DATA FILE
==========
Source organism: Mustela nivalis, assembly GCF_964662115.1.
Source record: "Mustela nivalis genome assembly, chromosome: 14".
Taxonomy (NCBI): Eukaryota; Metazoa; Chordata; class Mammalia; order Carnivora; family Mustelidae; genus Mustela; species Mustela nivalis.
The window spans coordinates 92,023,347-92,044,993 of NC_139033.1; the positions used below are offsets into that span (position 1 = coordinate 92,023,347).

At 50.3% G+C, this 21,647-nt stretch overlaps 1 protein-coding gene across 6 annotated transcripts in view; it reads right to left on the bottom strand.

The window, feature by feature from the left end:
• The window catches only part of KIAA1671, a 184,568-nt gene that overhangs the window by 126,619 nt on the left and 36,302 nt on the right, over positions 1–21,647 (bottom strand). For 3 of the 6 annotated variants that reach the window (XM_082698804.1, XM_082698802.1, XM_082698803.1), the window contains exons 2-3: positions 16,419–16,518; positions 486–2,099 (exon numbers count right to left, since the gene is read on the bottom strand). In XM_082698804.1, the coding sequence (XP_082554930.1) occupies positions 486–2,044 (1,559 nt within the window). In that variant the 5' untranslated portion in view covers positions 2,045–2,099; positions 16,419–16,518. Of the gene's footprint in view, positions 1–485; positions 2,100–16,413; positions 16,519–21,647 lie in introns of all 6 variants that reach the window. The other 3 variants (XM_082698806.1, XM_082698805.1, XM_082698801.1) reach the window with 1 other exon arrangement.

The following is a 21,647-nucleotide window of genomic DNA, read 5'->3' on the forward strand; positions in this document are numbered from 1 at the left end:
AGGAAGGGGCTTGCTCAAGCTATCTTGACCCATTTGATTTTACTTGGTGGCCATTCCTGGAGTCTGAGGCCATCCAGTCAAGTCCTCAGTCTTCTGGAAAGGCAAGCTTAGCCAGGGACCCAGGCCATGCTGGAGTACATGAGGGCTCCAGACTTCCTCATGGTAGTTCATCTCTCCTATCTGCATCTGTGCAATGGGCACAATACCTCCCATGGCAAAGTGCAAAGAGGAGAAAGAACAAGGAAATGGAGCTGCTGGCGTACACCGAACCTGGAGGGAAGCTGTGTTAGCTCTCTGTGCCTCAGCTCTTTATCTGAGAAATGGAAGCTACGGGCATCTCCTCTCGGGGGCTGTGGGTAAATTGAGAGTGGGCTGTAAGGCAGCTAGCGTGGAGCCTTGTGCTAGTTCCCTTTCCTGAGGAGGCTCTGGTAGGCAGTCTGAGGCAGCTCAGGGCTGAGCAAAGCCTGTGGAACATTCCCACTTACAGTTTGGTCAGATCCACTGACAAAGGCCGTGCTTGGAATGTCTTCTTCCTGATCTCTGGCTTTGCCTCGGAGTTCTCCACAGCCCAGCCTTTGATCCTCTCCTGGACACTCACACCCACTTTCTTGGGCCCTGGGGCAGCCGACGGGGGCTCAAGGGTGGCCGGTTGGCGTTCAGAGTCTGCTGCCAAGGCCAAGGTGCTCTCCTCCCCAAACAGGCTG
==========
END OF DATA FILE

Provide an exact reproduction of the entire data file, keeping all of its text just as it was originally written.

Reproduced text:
Source organism: Mustela nivalis, assembly GCF_964662115.1.
Source record: "Mustela nivalis genome assembly, chromosome: 14".
Taxonomy (NCBI): Eukaryota; Metazoa; Chordata; class Mammalia; order Carnivora; family Mustelidae; genus Mustela; species Mustela nivalis.
The window spans coordinates 92,023,347-92,044,993 of NC_139033.1; the positions used below are offsets into that span (position 1 = coordinate 92,023,347).

At 50.3% G+C, this 21,647-nt stretch overlaps 1 protein-coding gene across 6 annotated transcripts in view; it reads right to left on the bottom strand.

The window, feature by feature from the left end:
• The window catches only part of KIAA1671, a 184,568-nt gene that overhangs the window by 126,619 nt on the left and 36,302 nt on the right, over positions 1–21,647 (bottom strand). For 3 of the 6 annotated variants that reach the window (XM_082698804.1, XM_082698802.1, XM_082698803.1), the window contains exons 2-3: positions 16,419–16,518; positions 486–2,099 (exon numbers count right to left, since the gene is read on the bottom strand). In XM_082698804.1, the coding sequence (XP_082554930.1) occupies positions 486–2,044 (1,559 nt within the window). In that variant the 5' untranslated portion in view covers positions 2,045–2,099; positions 16,419–16,518. Of the gene's footprint in view, positions 1–485; positions 2,100–16,413; positions 16,519–21,647 lie in introns of all 6 variants that reach the window. The other 3 variants (XM_082698806.1, XM_082698805.1, XM_082698801.1) reach the window with 1 other exon arrangement.

The following is a 21,647-nucleotide window of genomic DNA, read 5'->3' on the forward strand; positions in this document are numbered from 1 at the left end:
AGGAAGGGGCTTGCTCAAGCTATCTTGACCCATTTGATTTTACTTGGTGGCCATTCCTGGAGTCTGAGGCCATCCAGTCAAGTCCTCAGTCTTCTGGAAAGGCAAGCTTAGCCAGGGACCCAGGCCATGCTGGAGTACATGAGGGCTCCAGACTTCCTCATGGTAGTTCATCTCTCCTATCTGCATCTGTGCAATGGGCACAATACCTCCCATGGCAAAGTGCAAAGAGGAGAAAGAACAAGGAAATGGAGCTGCTGGCGTACACCGAACCTGGAGGGAAGCTGTGTTAGCTCTCTGTGCCTCAGCTCTTTATCTGAGAAATGGAAGCTACGGGCATCTCCTCTCGGGGGCTGTGGGTAAATTGAGAGTGGGCTGTAAGGCAGCTAGCGTGGAGCCTTGTGCTAGTTCCCTTTCCTGAGGAGGCTCTGGTAGGCAGTCTGAGGCAGCTCAGGGCTGAGCAAAGCCTGTGGAACATTCCCACTTACAGTTTGGTCAGATCCACTGACAAAGGCCGTGCTTGGAATGTCTTCTTCCTGATCTCTGGCTTTGCCTCGGAGTTCTCCACAGCCCAGCCTTTGATCCTCTCCTGGACACTCACACCCACTTTCTTGGGCCCTGGGGCAGCCGACGGGGGCTCAAGGGTGGCCGGTTGGCGTTCAGAGTCTGCTGCCAAGGCCAAGGTGCTCTCCTCCCCAAACAGGCTG